If you’ve ever sat down to play a video game, you might have found yourself wondering–what if I was actually in the game? What could I do and where could I go? Free Guy is here to answer those questions,  explaining the rules of the game and lending a dose of reality to virtual reality. Directed by Shawn Levy and written by Matt Lieberman, the film proves to be more than just a gimmick, and it doesn’t skimp on any of the immersive effects you might expect, depicting a vast, artificial world.

Ryan Reynolds plays Guy, a character in this world, and his snarky, aw-shucks humor is perfect for the role. He’s an Everyman (per the name) with an outfit so generic it hurts to look at. When he takes his morning stroll to work, helicopters slam into buildings, cars swerve into other cars and someone gets thrown through a plate-glass window, but he doesn’t seem to mind. Even when he and his best friend (Lil Rel Howery) are robbed at gun-point, Guy doesn’t care one iota; he just shrugs, drops to the floor, and asks Buddy about his weekend plans.

He doesn’t realize he’s actually living in a video game until he meets Molotov Girl (Killing Eve’s Jodie Comer), an avatar in “Free City.” She’s a cool, smooth-talking assassin who’s searching for proof that Antoine (a tech mogul played by Taika Waititi) has stolen her code. She’s also Guy’s dream girl, and when he follows her on a secret mission, he discovers that he’s not a man but a Non Player Character (NPC), one of those no-names who wanders the background of games like Grand Theft Auto and Minecraft.

That doesn’t mean he can’t do human things, though. The third act lets Guy be free guy, while the rest of the NPC’s go about their lives in an endless, uninteresting loop. He throws on a pair of glasses and plays the game himself, becoming the world’s first Artificial Intelligence player as he levels up, helps Molotov and sifts through an eye-popping landscape of digital staircases and bridges, explosions and celebrity cameos.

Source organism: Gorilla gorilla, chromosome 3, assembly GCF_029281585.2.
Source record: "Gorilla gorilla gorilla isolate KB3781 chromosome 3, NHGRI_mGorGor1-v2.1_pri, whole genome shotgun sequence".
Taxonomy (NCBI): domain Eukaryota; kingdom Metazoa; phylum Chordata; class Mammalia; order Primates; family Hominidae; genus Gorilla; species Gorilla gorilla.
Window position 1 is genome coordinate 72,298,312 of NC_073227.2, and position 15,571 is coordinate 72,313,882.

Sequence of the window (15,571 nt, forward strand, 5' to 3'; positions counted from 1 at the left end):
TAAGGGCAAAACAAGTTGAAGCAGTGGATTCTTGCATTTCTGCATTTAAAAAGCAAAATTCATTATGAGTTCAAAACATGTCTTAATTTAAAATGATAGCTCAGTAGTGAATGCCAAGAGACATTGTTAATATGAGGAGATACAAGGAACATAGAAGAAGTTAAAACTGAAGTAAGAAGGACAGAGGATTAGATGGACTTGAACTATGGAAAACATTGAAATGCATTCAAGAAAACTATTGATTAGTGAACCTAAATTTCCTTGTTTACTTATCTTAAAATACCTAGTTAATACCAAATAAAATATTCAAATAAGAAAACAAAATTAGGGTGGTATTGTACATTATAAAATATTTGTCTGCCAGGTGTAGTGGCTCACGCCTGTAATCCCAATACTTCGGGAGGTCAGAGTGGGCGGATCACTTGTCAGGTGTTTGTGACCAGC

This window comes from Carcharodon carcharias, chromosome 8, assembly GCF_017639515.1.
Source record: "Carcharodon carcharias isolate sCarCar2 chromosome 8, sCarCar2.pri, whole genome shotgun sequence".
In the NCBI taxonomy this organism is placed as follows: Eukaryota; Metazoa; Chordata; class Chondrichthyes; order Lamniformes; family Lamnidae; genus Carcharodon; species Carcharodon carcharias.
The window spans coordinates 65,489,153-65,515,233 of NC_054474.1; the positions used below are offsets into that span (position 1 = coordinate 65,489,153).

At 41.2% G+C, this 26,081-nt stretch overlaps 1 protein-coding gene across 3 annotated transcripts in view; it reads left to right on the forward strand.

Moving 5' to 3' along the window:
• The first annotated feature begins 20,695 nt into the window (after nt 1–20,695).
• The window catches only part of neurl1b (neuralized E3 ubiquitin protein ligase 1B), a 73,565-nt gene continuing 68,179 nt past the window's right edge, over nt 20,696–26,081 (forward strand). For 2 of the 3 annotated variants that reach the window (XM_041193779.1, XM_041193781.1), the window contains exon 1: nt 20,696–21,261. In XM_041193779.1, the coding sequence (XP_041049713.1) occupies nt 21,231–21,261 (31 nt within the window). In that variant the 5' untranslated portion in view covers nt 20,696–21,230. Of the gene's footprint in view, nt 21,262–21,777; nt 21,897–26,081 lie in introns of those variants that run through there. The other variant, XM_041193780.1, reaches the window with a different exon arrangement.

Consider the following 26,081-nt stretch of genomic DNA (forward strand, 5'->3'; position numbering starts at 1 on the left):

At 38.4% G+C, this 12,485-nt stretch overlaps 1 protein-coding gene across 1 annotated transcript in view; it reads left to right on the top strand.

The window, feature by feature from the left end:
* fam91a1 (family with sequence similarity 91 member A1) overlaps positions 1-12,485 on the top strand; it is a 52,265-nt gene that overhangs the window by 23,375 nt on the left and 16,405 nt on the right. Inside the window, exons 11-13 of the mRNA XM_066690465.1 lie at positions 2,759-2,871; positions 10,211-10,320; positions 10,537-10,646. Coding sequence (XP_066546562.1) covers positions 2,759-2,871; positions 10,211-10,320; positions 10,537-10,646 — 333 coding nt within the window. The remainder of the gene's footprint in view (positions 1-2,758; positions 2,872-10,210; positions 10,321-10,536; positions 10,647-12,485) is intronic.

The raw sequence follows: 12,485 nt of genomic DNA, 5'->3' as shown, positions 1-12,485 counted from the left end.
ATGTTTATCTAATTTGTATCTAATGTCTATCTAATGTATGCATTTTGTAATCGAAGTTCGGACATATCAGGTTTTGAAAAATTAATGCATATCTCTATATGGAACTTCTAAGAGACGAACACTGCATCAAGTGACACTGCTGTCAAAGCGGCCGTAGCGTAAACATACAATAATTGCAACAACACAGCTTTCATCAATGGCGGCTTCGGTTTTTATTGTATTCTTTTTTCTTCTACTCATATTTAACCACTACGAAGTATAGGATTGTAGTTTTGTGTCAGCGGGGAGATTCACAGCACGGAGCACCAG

Free Guy is an explosion of giddy mayhem, though it doesn’t stray outside the lines of its Truman Show-style formula. The novelty of humans trapped in an artificial world sustains the film, thanks to the genuinely humane and ironically emotional performances. While Comer shows her heroic side with a tight suit and black shades, Reynolds is the real standout, giving a completely believable performance as the confused, congenial audience surrogate. He’s our Player Character and the eyes through which we see this world. At one point, we even see Molotov’s backside from his perspective.

Which begs the question: who is this movie for? With a somewhat light, PG-13 tone, it feels like a family film, but certain scenes are not suitable for children. There’s quite a lot of ogling and sexual innuendos, which could lead to some awkward family convos on the car ride home. It also must be mentioned that the jokes are not “newb” friendly. There are references to GTA, Fortnight, Call of Duty, skins, mods, maps, missions and dozens of Easter eggs only gamers will notice. But hey, this is a video game movie. You could do a whole lot worse than a few glitches.




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